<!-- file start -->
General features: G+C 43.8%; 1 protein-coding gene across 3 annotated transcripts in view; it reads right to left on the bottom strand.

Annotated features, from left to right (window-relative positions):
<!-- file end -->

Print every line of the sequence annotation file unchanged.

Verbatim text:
General features: G+C 43.8%; 1 protein-coding gene across 3 annotated transcripts in view; it reads right to left on the bottom strand.

Annotated features, from left to right (window-relative positions):